ESPN.com’s Eamonn Brennan and Dana O’Neil have decided to spend some time debating who the best college basketball student sections are in the country. You have some of the more well known, like those of Kansas, and Duke. You also have some of the lesser known one’s like Utah State and San Diego’s State’s “The Show” going for it.
So where does the Zoo rank in all this? We, biased as we may be, think we’re pretty damn good. There are only a handful of programs in the country that come with even a little bit of the pedigree of the Oakland Zoo.
To start, lets just go with the record at home. 154-13. For all of the talk about best student sections, winning record simply has to be considered. You can tweet Eamonn all you want, but you have to something to stand on of actual relevancy. So, 154-13 it is. That’s good enough for fifth best in percentage in the country over the last 9 seasons behind Kansas, Duke, Wisconsin and Gonzaga. Pitt has acquired that record playing in arguably the toughest conference in the country, the BIG EAST (they like it capitalized apparently). It’s only lost one game or less at home every year since 2007. Most schools in other conferences do not have to go against the likes of Syracuse, UConn, Georgetown, Nova, WVU, Louisville, and Marquette each and every year. Keep that in mind when you consider that record. Consider another record:
9-0 against top 5 teams. Think about that. No top 5 team has ever beaten Pitt at the Pete and the Oakland Zoo. It spawned the phrase “Where Top 5 Teams Go To Die” . Heck, the phrase even has it’s own t shirt. The national champions that have been from the Big East in recent years (UConn 2004/11, Cuse ’03) all lost at the Zoo the year they won it. We did a post on all of the praise the Zoo was getting after Pitt’s win over Syracuse last year which seemed to coin that Top 5 phrase. You can view that here. This isn’t just us blowing smoke, the Zoo has been chronicled by every major national media outlet you can think of.
Here’s a few snippets.
“The Peterson Events Center is one of the toughest places to play in America for a visiting opponent” – Dave O’Brien, ESPN
“One of the great spectacles in all of college basketball…the Oakland Zoo”- Bill Raftery
“These fans are unbelievable. They’re rowdy, loud and proud. That’s the way you want your fans to be” – Mark Cuban, Dallas Mavericks owner.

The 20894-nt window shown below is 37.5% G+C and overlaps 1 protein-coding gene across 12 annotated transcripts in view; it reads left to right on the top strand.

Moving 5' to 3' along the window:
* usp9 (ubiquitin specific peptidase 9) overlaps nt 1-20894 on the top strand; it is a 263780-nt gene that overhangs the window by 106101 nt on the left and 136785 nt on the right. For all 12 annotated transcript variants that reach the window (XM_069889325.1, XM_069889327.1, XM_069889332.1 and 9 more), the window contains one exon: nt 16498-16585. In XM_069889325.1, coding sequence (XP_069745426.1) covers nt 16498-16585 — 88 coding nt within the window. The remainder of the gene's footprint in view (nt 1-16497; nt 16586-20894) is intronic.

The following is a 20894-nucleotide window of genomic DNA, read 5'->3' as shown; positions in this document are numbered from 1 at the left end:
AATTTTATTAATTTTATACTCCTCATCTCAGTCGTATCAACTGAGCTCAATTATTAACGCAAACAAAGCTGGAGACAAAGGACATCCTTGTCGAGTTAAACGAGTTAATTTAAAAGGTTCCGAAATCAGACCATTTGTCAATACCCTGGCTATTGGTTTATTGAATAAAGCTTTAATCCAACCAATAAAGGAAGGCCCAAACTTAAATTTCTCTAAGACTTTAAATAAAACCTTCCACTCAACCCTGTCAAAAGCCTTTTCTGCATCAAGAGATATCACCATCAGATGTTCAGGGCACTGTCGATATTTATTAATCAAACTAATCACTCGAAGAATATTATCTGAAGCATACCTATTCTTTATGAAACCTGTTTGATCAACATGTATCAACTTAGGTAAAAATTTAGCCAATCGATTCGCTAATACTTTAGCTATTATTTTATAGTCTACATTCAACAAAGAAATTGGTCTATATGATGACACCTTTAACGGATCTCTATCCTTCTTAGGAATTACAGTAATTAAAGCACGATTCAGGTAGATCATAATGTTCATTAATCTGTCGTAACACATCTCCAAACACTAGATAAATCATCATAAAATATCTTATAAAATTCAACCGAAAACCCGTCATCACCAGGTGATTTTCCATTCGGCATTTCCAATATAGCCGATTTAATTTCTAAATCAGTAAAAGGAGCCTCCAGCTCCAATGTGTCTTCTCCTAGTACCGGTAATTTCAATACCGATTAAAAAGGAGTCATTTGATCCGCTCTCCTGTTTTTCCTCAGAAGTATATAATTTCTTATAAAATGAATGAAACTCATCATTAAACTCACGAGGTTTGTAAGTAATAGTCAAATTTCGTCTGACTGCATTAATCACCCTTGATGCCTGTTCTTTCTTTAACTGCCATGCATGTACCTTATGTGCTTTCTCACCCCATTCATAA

“The students in the Oakland Zoo make the Peterson Events Center an absolutely brutal place to play” – Dan Daitchmen, Collegehoops.net
“The Panthers have become mission impossible for any visiting team in this gorgeous on-campus arena” – Dick Weiss, NY Daily News
“Whatever the roster, regardless of the circumstances, when you enter the Petersen Events Center with a top five ranking you exit with a loss. No exceptions.” – Gary Parrish, CBS Sports
“Pitt’s Peterson Events Center was voted the “Toughest Place to Play in the Big East” by an anonymous poll of of league players conducted by Sports Illustrated”- SI
This doesn’t even include the regular guests the Zoo and Peterson Events Center hosts. NFL players from the Steelers as well as Larry Fitzgerald are frequent guests at Pitt basketball games. Mark Cuban has been to several games.
Former Football Head Coach/Current Snake Todd Graham
A lot of student sections are famous for how they act when the game is going on. One thing most people don’t know about is the sheer amount of heckling that occurs before the game. Zoo members literally study their opponents, finding out things like their opponent’s mother’s names to mug shots to what classes they take at their respective universities. Zoo leaders carry white boards to spew words of discouragement at opposing players as well as to organize Zoo members into cheers. The heckling is so well known, the Wall Street Journal featured former Zoo President Dave Jedlicka talking about it:
“Opposition research has become a prerequisite. Pitt graduate student Dave Jedlicka, the president of the Zoo, proudly recounts how Pitt fans found personal pictures of West Virginia star Kevin Pittsnogle and his wife on Facebook and brandished them at a game in 2006. Mr. Pittsnogle missed all 12 of his shot attempts that day. “We’ve gotten really good about being witty and effective but not vulgar,” says Mr. Jedlicka. “I’ve only had to do two written apologies.”